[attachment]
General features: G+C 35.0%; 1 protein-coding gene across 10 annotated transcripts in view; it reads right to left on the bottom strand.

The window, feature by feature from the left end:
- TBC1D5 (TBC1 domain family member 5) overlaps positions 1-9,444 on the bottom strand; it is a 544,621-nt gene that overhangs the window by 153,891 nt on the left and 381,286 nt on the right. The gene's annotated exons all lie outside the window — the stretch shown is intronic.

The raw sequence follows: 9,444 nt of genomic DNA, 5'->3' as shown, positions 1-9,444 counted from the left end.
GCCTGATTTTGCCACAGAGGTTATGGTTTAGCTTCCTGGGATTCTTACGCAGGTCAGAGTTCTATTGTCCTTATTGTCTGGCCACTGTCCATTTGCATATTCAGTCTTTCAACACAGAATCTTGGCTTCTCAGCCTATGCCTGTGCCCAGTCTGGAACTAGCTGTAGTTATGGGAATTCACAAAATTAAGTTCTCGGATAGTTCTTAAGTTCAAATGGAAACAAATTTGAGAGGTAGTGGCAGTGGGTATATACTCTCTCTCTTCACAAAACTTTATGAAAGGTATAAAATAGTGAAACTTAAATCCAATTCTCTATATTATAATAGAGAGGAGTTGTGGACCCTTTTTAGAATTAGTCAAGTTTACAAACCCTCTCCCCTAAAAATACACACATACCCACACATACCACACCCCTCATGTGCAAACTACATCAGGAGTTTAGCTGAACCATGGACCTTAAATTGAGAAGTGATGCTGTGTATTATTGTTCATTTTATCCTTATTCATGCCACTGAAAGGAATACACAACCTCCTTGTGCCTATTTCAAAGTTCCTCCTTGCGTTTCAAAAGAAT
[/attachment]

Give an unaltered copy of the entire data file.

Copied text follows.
General features: G+C 35.0%; 1 protein-coding gene across 10 annotated transcripts in view; it reads right to left on the bottom strand.

The window, feature by feature from the left end:
- TBC1D5 (TBC1 domain family member 5) overlaps positions 1-9,444 on the bottom strand; it is a 544,621-nt gene that overhangs the window by 153,891 nt on the left and 381,286 nt on the right. The gene's annotated exons all lie outside the window — the stretch shown is intronic.

The raw sequence follows: 9,444 nt of genomic DNA, 5'->3' as shown, positions 1-9,444 counted from the left end.
GCCTGATTTTGCCACAGAGGTTATGGTTTAGCTTCCTGGGATTCTTACGCAGGTCAGAGTTCTATTGTCCTTATTGTCTGGCCACTGTCCATTTGCATATTCAGTCTTTCAACACAGAATCTTGGCTTCTCAGCCTATGCCTGTGCCCAGTCTGGAACTAGCTGTAGTTATGGGAATTCACAAAATTAAGTTCTCGGATAGTTCTTAAGTTCAAATGGAAACAAATTTGAGAGGTAGTGGCAGTGGGTATATACTCTCTCTCTTCACAAAACTTTATGAAAGGTATAAAATAGTGAAACTTAAATCCAATTCTCTATATTATAATAGAGAGGAGTTGTGGACCCTTTTTAGAATTAGTCAAGTTTACAAACCCTCTCCCCTAAAAATACACACATACCCACACATACCACACCCCTCATGTGCAAACTACATCAGGAGTTTAGCTGAACCATGGACCTTAAATTGAGAAGTGATGCTGTGTATTATTGTTCATTTTATCCTTATTCATGCCACTGAAAGGAATACACAACCTCCTTGTGCCTATTTCAAAGTTCCTCCTTGCGTTTCAAAAGAAT